[nq:1]Wouldn't testing it for readability make even more sense?[/nq]
In between reading the background color from the config file and writing the text to the screen, there's rarely time to run much in the way of human subjects testing.
[nq:1]So many variables (stroke weight, character spacing, line spacing) are ignored in this formula. I wonder if it is to blame for so many unreadable web page designs.[/nq]
I highly doubt it. The only thing it could be blamed for, if anybody used it, was the wrong choice of black or white text against a particular colored background. I used it on fixed-pitch single-font(1) terminals, where people color-coded the background to signal various things and needed to be able to write text that would be readable against whatever color was chosen (on other grounds).

(1) Okay, you had "bold", too.

Evan Kirshenbaum + HP Laboratories >He who will not reason, is a bigot;
1501 Page Mill Road, 1U, MS 1141 >he who cannot is a fool; and he whoPalo Alto, CA 94304 >dares not is a slave.

(650)857-7572
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Steve Hayes:
[nq:1]rewboss wrote in part: [/nq]
[nq:2]Anyway, as I was saying before I so rudely interrupted ... and blue. Everything else is a mixture of these three.[/nq]
[nq:1]But I've always heard that the three primary colors are red, *yellow,* and blue. What happened?[/nq]
It depends on whether you are talking about light or pigments.

Steve Hayes from Tshwane, South Africa
http://www.geocities.com/Athens/7734/stevesig.htm
E-mail - see web page, or parse: shayes at dunelm full stop org full stop uk
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Laura F Spira:
[nq:1]rewboss wrote in part: [/nq]
[nq:2]Anyway, as I was saying before I so rudely interrupted ... and blue. Everything else is a mixture of these three.[/nq]
[nq:1]But I've always heard that the three primary colors are red, *yellow,* and blue. What happened?[/nq]
I'm sure we discussed this about a year ago. I remember being deeply shocked by this apparent change and asking quite a lot of people what they thought were the primary colours. The majority included yellow rather than green which I found reassuring but we are all wrong, it would seem.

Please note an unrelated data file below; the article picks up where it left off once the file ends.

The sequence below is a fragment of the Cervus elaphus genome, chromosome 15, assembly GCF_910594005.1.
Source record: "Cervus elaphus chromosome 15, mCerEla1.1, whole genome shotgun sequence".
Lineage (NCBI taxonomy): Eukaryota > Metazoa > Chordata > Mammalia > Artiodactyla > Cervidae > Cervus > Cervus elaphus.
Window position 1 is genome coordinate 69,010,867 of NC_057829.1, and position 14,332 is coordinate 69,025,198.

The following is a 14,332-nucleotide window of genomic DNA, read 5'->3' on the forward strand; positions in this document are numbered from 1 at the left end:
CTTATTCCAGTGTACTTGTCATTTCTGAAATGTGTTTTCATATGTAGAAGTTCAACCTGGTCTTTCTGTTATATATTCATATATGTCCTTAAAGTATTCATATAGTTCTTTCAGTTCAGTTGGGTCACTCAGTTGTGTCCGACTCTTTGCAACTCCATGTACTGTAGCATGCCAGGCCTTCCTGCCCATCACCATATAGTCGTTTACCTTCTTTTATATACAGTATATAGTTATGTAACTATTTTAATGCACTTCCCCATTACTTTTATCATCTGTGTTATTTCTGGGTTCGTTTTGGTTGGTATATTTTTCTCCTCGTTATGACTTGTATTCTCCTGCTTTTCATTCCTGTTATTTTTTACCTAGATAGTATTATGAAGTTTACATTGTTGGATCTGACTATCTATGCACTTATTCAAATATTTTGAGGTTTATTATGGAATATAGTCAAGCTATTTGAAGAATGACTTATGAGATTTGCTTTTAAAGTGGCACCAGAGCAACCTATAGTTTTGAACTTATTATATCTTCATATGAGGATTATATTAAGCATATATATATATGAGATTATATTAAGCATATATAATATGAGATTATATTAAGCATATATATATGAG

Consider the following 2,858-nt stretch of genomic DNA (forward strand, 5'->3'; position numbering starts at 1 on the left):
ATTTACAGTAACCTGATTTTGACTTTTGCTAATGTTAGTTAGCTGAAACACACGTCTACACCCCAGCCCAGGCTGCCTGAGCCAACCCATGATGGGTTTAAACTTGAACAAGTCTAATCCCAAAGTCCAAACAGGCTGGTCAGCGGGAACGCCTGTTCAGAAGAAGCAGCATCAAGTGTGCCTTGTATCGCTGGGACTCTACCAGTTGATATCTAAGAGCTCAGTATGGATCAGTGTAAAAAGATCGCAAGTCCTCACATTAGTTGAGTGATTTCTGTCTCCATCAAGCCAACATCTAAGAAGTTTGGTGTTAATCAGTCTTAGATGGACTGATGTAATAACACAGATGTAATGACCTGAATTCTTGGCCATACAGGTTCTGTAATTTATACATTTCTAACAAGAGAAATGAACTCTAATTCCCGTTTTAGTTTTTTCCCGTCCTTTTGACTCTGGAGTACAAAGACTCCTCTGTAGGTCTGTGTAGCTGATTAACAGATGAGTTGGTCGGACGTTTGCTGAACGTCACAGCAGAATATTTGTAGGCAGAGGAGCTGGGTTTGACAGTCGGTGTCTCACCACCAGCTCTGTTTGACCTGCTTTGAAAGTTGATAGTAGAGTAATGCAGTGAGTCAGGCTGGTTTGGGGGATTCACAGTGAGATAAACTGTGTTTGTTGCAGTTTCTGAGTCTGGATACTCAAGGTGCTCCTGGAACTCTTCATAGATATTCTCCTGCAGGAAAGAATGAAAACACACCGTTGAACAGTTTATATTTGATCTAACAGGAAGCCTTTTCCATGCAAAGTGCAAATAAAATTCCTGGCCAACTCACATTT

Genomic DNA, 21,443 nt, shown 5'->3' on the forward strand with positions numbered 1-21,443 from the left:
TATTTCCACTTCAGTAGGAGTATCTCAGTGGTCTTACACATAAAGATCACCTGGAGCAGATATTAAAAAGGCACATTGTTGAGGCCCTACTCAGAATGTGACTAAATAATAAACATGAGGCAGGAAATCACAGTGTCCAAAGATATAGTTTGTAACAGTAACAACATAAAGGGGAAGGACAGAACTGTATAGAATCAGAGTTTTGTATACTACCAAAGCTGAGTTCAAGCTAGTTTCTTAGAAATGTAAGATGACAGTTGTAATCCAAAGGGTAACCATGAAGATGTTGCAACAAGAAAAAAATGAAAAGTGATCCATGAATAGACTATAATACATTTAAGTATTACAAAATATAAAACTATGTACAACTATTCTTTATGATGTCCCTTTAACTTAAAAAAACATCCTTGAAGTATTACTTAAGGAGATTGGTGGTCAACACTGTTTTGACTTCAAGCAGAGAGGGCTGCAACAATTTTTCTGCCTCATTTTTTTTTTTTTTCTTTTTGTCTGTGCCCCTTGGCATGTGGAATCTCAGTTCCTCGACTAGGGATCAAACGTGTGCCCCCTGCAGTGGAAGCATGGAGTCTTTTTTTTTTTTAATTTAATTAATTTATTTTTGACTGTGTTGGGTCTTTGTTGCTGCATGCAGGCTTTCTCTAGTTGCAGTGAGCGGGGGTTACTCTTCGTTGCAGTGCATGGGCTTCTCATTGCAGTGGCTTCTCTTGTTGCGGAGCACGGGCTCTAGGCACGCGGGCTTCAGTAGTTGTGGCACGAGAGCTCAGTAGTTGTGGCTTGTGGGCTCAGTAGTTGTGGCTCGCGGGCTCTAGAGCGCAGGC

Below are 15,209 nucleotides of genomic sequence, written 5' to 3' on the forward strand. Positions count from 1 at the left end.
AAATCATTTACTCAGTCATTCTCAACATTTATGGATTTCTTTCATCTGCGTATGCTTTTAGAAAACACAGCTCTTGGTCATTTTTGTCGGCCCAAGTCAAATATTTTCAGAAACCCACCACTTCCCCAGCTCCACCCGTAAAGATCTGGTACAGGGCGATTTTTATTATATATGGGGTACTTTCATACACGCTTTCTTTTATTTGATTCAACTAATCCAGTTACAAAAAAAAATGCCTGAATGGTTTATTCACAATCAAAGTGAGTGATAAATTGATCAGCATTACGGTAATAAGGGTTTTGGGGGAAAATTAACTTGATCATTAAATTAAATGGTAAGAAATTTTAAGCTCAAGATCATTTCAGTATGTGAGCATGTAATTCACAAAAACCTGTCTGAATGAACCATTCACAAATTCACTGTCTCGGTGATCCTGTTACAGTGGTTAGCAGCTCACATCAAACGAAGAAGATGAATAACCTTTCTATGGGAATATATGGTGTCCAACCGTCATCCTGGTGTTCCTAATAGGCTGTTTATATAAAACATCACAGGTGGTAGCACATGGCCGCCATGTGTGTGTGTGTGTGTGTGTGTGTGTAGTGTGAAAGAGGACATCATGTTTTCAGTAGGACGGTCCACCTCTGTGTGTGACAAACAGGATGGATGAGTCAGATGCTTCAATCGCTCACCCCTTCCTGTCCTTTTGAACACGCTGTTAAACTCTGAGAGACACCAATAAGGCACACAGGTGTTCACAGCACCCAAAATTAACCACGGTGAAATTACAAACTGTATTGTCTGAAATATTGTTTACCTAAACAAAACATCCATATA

Laura
(emulate St. George for email)
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Stewart Gordon:
[nq:1]That's a simplification for the benefit of schoolchildren. You were taught about primary colours for pigments, which are actually cyan, ... is a sort of purplish red, so your teachers called them "blue" and "red" to avoid confusing you too much.[/nq]
At the expense of calling red "orange", blue "violet" and black "brown". Yellow and green are about the only ones they get right..

Stewart.

My e-mail is valid but not my primary mailbox, aside from its being the unfortunate victim of intensive mail-bombing at the moment. Please keep replies on the 'group where everyone may benefit.
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Evan Kirshenbaum:
[nq:2]rewboss wrote in part: But I've always heard that the three primary colors are red, *yellow,* and blue. What happened?[/nq]
[nq:1]That's a simplification for the benefit of schoolchildren. You were taught about primary colours for pigments, which are actually cyan, ... is a sort of purplish red, so your teachers called them "blue" and "red" to avoid confusing you too much.[/nq]
There's an interesting history of color at
http://www.coloryourcarpet.com/History/ColorHistory.html

It implies that CMY is very recent (1990), although I know it was treated in graphics texts by the early '80s, so I don't know how much credence to lend it. Treating red, yellow, and blue as primary appears to go back to 1613. Painters evidently simply moved their "red" and "blue" closer to to magenta and cyan with the introduction of things like "Prussian blue".

Evan Kirshenbaum + HP Laboratories >So when can we quit passing laws and
1501 Page Mill Road, 1U, MS 1141 >raising taxes? When can we say ofPalo Alto, CA 94304 >our political system, "Stick a fork

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Sara Lorimer:
[nq:1]I don't believe in purple...if it's qualitatively different from blue, an awful lot of things called green need to have names of their own as well..[/nq]
My 19-month-old son thinks all colors are purple ("puh-puh").

SML
http://pirate-women.com